Although a product design could do the whole process from end-to-end, with the products keep growing, we have to establish a proper way to collaborate: leverage everyone's specialty, help each other filling the gaps, inspire the whole team through active discussion.
Below process happens again and again while we iterating our design.
makes a team more powerful
Scaling & Application
in order to use the style and library on a larger-scale properly, just a collection of components is not sufficient. When front-end engineerings implement pages, or when we try to bring in new features, we need agreed rules to tell us how to combine these components into a meaningful page. How they stacking to each other, what is the spacing between different controls? Thus, a form layout system is the key to ensure the component library works properly. Below example shows how we use the form layout system and reusable component library, to translate a wireframe into a page.
Changing constraints, conflicts handling, and constant iterations
Wireframe vs. Final UI
demonstrates how we convert a wireframe to the final UI
With a properly designed layout control system, designers don't have to draw every single page to communicate with the development team. A wireframe will be sufficient in most cases.
The layout system
build pages just like playing lego
There are 3-layers of containers, and each level has varying base margin. These base margins combine to create the spacing and rhythm that allows content to appear and feel clearly organized in a way that makes sense for the user. By integrating base margins with containers, we create a systematic way to space page content.
System details and examples
to show various applications of the system
We designed and stored UI assets internally. Below process taking the icon library as an example showing how iterations are made.
We iterated our icon system in 3 steps:
1. Count and organize current icons, produce the requirement document.
2. Design all icons in a systematic way that in one style and in a meaningful organization.
3. Maintain the icon collection, and adding new icons when requirements occur.
In order to help the graphic designer to do the visual work. I first need to gather the requirements. I started with going through all the pages in our product, and created a sheet that has five columns:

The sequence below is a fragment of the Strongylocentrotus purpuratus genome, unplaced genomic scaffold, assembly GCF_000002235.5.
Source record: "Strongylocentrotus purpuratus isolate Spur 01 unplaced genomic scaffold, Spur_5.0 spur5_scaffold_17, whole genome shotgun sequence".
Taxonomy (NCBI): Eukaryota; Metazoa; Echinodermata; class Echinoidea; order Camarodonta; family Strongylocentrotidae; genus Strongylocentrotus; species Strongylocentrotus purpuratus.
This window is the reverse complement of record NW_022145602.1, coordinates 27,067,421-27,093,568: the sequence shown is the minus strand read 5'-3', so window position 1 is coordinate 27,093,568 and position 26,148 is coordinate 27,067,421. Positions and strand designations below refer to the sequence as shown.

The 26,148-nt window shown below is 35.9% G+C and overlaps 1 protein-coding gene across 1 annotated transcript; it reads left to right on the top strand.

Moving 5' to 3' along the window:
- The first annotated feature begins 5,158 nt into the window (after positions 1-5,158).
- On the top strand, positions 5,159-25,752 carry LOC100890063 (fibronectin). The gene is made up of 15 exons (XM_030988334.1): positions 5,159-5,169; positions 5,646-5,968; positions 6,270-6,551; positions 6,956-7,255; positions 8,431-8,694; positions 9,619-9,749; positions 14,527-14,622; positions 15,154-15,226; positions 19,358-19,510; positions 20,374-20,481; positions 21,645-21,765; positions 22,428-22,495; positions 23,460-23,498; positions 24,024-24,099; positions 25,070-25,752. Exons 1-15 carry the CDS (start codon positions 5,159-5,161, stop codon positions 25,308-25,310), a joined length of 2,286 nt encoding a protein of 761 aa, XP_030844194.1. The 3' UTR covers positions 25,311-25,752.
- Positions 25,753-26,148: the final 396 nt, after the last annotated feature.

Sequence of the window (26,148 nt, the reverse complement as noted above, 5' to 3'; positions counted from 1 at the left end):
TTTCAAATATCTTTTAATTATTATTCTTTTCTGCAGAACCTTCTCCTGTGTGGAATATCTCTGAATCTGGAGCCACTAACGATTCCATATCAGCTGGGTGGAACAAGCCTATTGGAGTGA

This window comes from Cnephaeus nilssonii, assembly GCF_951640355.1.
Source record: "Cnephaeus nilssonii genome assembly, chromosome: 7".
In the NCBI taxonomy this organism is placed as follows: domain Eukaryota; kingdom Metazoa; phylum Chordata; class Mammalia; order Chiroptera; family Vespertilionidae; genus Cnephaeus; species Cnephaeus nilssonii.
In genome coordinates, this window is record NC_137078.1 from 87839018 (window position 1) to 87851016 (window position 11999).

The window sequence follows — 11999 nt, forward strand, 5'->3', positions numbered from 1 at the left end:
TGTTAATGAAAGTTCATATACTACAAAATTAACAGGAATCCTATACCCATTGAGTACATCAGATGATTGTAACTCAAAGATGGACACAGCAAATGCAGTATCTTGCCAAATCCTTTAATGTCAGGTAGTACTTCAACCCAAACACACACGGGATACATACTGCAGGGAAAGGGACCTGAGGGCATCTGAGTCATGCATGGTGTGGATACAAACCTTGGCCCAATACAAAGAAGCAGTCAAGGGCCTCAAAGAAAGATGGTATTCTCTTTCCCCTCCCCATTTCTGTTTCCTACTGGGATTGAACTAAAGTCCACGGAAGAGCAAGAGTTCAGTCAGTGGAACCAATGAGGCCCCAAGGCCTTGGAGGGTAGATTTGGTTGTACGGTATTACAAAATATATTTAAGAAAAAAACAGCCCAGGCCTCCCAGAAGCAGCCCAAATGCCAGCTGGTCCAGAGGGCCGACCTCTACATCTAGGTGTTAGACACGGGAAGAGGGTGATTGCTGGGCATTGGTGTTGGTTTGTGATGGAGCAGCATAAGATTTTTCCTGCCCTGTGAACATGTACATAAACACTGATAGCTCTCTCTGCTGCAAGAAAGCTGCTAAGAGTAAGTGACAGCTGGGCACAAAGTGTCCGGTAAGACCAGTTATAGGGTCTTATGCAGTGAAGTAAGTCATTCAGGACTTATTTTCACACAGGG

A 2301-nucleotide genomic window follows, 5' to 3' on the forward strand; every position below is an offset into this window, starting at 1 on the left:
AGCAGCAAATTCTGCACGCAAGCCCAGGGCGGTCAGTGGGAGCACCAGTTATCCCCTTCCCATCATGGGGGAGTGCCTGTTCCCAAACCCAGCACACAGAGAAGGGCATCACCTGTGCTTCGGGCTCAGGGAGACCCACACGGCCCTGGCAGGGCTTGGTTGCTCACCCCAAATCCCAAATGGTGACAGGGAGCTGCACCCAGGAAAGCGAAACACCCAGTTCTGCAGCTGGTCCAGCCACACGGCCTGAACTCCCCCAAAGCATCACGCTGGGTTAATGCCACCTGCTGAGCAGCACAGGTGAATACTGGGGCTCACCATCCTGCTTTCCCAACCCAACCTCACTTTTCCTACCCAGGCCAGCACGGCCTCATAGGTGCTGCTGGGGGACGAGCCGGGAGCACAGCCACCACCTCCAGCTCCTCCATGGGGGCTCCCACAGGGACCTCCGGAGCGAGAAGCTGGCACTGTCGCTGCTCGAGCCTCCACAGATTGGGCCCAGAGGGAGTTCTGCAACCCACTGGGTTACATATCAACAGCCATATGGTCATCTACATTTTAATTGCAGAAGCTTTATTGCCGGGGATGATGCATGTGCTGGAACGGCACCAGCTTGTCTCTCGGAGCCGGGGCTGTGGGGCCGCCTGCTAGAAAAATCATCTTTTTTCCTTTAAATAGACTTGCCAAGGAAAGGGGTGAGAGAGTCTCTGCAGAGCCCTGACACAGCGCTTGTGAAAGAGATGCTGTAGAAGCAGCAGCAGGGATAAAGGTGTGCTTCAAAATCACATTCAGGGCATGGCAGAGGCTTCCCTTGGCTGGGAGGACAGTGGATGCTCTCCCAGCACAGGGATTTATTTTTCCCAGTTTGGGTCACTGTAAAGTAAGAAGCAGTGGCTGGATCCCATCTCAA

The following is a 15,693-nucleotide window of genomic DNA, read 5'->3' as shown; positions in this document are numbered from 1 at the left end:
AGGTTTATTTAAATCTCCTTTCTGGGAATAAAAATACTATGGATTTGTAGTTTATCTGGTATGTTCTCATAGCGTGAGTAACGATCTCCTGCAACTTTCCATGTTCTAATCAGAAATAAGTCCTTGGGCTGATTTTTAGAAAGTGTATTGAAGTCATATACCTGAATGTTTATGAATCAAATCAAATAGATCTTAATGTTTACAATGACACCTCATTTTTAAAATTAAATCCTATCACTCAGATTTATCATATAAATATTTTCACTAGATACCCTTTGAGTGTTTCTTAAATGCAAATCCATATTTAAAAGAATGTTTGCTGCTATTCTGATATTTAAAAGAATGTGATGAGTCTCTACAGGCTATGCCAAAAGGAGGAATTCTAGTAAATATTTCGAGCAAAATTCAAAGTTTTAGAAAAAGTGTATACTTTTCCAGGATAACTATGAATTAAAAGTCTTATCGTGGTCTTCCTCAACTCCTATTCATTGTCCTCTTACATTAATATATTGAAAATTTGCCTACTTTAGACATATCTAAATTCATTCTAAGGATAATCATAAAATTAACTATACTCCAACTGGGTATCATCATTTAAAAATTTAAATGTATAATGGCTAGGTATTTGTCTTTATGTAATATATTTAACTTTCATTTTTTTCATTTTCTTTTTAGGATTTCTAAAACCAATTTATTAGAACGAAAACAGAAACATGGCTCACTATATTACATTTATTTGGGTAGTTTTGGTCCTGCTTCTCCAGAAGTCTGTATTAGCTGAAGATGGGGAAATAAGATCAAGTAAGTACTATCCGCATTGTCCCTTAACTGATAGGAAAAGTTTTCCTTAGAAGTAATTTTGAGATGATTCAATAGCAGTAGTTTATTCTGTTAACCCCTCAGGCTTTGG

Icon types: what is this icon, the default concept.
Subtypes: what are the variations of this icon, for example, whether it is a system created or user created.
States: what are the different states of this icon, active, inactive, offline, etc.
Icon ideas: what it might look like, any imagery reference to help create the icon.
Notes: where this icon might be used, whether is used in the landing page table, navigation, or controls? This might affect the design.
Sample component snapshots
Over the past two years of creating and iterating on our product style guide, I learned many lessons:
Draw the bones before the skin.
There are many beautiful design examples in the industry, learn from them but also bear in mind, "Form serves the function". Instead of thinking about the visual style of a system, first, figure out the system needs. If we can depict the fundamental structure of a system, we can quickly adapt to visual changes, color scheme updates.
Workflow, priorities, and collaboration.
In a real work environment, how we do things is as important as what we do, if not more. In order to build a complex system, we need collaboration, discussion, and figure out a smooth workflow that empowers every member to nail their part of work, but also make it as teamwork which much more amazing than simply adding everyone's work together.
Learn by doing.
Look back to the past, I had no idea how to create a system, even afraid of creating one with my limited experience. Two years later, my teammates and I made big progress and we can proudly share our work with a bigger group in our company, and release much more elegant, and friendly products to our users.
If you're interested in seeing how this style guide is applied to a real product, please check out a related project: Enterprise Control Room